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Officer had reasonable suspicion to detain driver to perform field sobriety tests (1/18/23 #2)

County of Winnebago v. Ryan C. Kaltenbach, 2022AP794, District 2, 1/18/23 (one-judge decision; ineligible for publication); case activity (including briefs)

Though this is a “close case” (¶¶4, 11), the facts are sufficient to establish reasonable suspicion to detain Kaltenbach to have him perform field sobriety tests.

Kaltenbach was stopped shortly after midnight because one of his headlights was out. The officer “immediately … smell[ed] a moderate odor of alcohol emanating from [Kaltenbach] as he spoke….” Kaltenbach admitted he had drunk two beers, the last one an hour previously. (¶3). Comparing this case to State v. Glover, No. 2010AP1844-CR, unpub. slip op. (WI App Mar. 24, 2011), the court of appeals finds this thin gruel is just thick enough for the skinny stick of reasonable suspicion to stand up in:

¶9     …. Although “moderate” is not more specifically defined, the odor was strong enough that it led the deputy to believe Kaltenbach “may be impaired.” Further, here, a reasonable deputy would have suspected Kaltenbach may have been lying about the amount and timing of the alcohol he had consumed because the deputy’s “immediate” observation of a “moderate” odor of alcohol coming from Kaltenbach’s breath would tend to indicate moresignificant alcohol consumption than just “two beers” with the last one being consumed approximately an hour before the traffic stop.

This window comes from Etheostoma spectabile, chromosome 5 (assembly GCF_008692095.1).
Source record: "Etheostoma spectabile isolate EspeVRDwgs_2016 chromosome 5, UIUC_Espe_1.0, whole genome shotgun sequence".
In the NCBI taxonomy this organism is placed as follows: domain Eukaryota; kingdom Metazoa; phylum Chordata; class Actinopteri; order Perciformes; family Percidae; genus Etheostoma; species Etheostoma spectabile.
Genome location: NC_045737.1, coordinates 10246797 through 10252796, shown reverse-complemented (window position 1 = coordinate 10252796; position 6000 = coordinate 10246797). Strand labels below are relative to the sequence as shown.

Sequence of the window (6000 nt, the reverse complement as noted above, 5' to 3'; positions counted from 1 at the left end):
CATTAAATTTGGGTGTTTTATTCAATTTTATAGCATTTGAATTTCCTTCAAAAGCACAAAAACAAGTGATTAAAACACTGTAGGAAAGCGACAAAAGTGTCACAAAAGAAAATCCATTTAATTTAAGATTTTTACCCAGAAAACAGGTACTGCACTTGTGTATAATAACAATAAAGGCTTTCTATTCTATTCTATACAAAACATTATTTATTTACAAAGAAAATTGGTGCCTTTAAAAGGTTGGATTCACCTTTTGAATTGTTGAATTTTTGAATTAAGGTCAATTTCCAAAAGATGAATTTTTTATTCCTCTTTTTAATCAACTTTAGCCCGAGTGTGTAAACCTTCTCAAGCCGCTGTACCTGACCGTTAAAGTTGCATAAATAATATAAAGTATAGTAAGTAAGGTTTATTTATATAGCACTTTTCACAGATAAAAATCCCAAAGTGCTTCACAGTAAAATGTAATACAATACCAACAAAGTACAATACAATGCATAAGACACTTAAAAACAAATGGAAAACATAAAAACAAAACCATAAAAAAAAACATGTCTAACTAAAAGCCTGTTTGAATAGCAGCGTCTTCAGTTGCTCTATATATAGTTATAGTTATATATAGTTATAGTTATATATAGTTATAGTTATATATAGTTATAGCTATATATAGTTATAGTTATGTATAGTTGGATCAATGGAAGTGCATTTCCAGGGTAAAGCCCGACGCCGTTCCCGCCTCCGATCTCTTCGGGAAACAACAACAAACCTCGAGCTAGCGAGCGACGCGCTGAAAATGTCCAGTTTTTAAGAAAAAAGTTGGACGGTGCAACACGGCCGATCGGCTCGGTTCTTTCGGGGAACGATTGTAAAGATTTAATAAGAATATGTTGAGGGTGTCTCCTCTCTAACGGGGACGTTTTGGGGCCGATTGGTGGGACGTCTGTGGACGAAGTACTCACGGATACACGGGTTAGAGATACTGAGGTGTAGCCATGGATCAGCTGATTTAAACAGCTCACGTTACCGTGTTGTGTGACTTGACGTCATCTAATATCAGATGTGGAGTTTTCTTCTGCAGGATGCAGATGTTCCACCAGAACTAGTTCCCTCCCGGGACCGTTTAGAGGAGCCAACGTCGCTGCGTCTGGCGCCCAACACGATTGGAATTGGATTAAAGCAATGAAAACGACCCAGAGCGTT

¶10     Additionally, … the stop was made late at night. Here, it was made around midnight on a Friday night into Saturday morning, a time of day and day of the week that lends to the suspicion that Kaltenbach may have been drinking intoxicants in an amount greater than one might consume at other times of day or on other days of the week because Saturday is generally a day when most people do not have to go in to work early in the morning. ….

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